Posts Tagged ‘Immanuel Kant’
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[TotH to Brainpickings]
Along these same lines, readers might also be interested in the “Perpetual Notion Machine” (which includes, as a bonus, the story of Dmitri Mendeleev and the “real” Periodic Table…) See also the Periodic Table of Typefaces (“‘There are now about as many different varieties of letters as there are different kinds of fools…’“) and the Periodic Table of Visualization Methods (“Now See Here…“).
As we constructively stack our writers’ blocks, we might wish a thoughtful Happy Birthday to Immanuel Kant; he was born on this date in 1724 in Königsberg, Prussia (which is now Kaliningrad, Russia). Kant is of course celebrated as a philosopher, the author of Critique of Pure Reason (1781), Critique of Practical Reason (1788), and Critique of Judgment (1790), and father of German Idealism (et al.).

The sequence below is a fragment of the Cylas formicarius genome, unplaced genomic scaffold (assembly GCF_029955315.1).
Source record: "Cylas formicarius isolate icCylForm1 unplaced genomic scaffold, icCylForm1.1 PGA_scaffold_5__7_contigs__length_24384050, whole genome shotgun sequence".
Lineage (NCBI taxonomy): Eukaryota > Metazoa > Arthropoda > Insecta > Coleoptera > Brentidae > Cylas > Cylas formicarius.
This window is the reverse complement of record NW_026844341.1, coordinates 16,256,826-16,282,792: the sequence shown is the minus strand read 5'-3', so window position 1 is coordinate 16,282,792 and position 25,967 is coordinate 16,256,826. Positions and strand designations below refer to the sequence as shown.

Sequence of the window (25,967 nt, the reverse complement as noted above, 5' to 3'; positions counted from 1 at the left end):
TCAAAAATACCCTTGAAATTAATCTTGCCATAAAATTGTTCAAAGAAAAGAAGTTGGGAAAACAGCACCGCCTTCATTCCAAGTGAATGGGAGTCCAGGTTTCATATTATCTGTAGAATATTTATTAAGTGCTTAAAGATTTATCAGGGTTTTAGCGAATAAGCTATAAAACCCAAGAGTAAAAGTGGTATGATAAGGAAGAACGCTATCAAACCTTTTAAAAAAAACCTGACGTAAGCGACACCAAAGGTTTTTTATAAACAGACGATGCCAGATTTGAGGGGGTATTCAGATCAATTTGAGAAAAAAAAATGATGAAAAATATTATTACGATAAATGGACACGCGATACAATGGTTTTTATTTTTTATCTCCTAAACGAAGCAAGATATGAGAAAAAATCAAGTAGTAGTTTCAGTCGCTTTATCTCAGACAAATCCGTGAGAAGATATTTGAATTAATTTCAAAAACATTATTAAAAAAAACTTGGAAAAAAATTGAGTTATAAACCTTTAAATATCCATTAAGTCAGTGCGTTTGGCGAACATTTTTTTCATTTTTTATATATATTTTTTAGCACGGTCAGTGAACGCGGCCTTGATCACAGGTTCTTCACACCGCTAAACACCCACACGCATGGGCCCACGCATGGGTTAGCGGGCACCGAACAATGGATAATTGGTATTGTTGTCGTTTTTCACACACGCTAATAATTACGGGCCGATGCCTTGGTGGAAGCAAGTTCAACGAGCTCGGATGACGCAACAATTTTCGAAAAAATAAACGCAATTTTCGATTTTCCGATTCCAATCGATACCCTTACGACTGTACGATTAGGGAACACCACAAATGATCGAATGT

But less well remembered are the contributions he made to science, perhaps especially to astronomy, before turning fully to philosophy. For example, his General History of Nature and Theory of the Heavens (1755) contained three anticipations important to the field: 1) Kant made the nebula hypothesis ahead of Laplace. 2) He described the Milky Way as a lens-shaped collection of stars that represented only one of many “island universes,” later shown by Herschel. 3) He suggested that friction from tides slowed the rotation of the earth, which was confirmed a century later. Similarly, Kant’s writings on mathematics were cited as an important influence by Einstein.